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# Magnetic Pull Force

An analysis of the magnetic pull force which arises between the poles of an electromagnet
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### Key Facts

Gyroscopic Couple: The rate of change of angular momentum ($\inline&space;\tau$) = $\inline&space;I\omega\Omega$ (In the limit).
• $\inline&space;I$ = Moment of Inertia.
• $\inline&space;\omega$ = Angular velocity
• $\inline&space;\Omega$ = Angular velocity of precession.

## Overview

Key facts

For an electromagnet characterized by the area $\inline&space;A$, the magnetic flux density $\inline&space;B$, and the relative magnetic permeability $\inline&space;\mu_r$, the magnetic pull force is:

$F&space;=&space;A&space;\frac{B^2}{2&space;\mu_0&space;\mu_r}$

where $\inline&space;\mu_0$ is the magnetic permeability of free space.

<br/>

Constants

$\mu_0&space;=&space;4&space;\pi&space;\cdot&space;10^{-7}&space;\;&space;\frac{N}{A^2}$

Consider an electromagnet of area $\inline&space;A$ and magnetic flux density $\inline&space;B$, and also imagine a displacement of $\inline&space;\delta&space;x$ as highlighted in Figure 1.

##### MISSING IMAGE!

We know that the energy stored in a magnetic field of no magnetic saturation is given by:

$E_{stored}&space;=&space;V&space;\frac{B^2}{2&space;\mu_0&space;\mu_r}$

where $\inline&space;V$ is the volume, $\inline&space;\mu_0$ the magnetic permeability of free space, and $\inline&space;\mu_r$ the relative magnetic permeability (for a more detailed discussion on the energy stored in a magnetic field see Stored Energy ).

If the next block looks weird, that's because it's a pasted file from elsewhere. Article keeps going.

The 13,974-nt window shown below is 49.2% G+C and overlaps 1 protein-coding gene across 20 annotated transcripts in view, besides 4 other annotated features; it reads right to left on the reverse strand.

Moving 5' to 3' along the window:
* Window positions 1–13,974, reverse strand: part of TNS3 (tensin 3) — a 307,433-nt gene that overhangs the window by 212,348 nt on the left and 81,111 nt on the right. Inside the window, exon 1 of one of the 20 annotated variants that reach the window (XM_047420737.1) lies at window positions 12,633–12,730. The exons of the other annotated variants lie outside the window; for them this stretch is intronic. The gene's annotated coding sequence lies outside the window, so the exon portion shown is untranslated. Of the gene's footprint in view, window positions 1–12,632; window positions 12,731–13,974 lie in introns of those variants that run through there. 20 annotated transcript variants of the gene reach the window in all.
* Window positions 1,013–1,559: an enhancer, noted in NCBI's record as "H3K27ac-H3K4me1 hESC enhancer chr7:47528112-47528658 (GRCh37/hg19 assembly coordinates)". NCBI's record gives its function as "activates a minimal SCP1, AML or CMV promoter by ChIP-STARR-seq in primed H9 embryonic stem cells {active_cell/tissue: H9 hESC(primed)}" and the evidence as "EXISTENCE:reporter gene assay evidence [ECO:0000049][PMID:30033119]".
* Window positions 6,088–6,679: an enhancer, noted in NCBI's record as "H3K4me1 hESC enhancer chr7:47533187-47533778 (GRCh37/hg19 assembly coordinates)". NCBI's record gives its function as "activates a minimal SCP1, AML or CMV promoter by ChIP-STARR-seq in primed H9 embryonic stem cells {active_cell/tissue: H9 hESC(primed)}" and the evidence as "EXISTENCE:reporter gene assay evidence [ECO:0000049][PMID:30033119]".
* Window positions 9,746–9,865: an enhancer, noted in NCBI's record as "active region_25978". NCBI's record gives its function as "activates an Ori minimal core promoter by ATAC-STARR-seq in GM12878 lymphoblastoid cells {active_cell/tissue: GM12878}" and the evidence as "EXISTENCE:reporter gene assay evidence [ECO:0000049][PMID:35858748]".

Thus, the change in energy stored following the displacement $\inline&space;\delta&space;x$ will be:

$\delta&space;E_{stored}&space;=&space;\delta&space;V&space;\frac{B^2}{2&space;\mu_0&space;\mu_r}$

where $\inline&space;\delta&space;V$ ($\inline&space;=A&space;\delta&space;x$) is the change in volume. This leads to:

$\delta&space;E_{stored}&space;=&space;A&space;\delta&space;x&space;\frac{B^2}{2&space;\mu_0&space;\mu_r}&space;(=W)$

where $\inline&space;W$ refers to the work done. However, we also know that work can also be defined as:

$W&space;=&space;F&space;\delta&space;x$

where $\inline&space;F$ is the force ($\inline&space;Newtons$).

Taking into account equations (4) and (5), we get that:

$F&space;\delta&space;x&space;=&space;A&space;\delta&space;x&space;\frac{B^2}{2&space;\mu_0&space;\mu_r}$

from which the magnetic pull force becomes:

$F&space;=&space;A&space;\frac{B^2}{2&space;\mu_0&space;\mu_r}$

Example:
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##### Example - Magnetic pull force of an electromagnet
Problem
Consider the electromagnet diagramed in Figure E1, characterised by the lengths $\inline&space;l_1&space;=&space;20&space;\;&space;cm$, $\inline&space;l_2&space;=&space;15&space;\;&space;cm$, and $\inline&space;l_g&space;=&space;0.001&space;\;&space;cm$, and the area $\inline&space;A&space;=&space;10&space;\;&space;cm^2$. Given that a current of $\inline&space;i&space;=&space;1&space;&space;A$ passes through a coil with $\inline&space;N&space;=&space;200$ turns and relative magnetic permeability of $\inline&space;\mu_r&space;=&space;3000$, find the total magnetic pull force.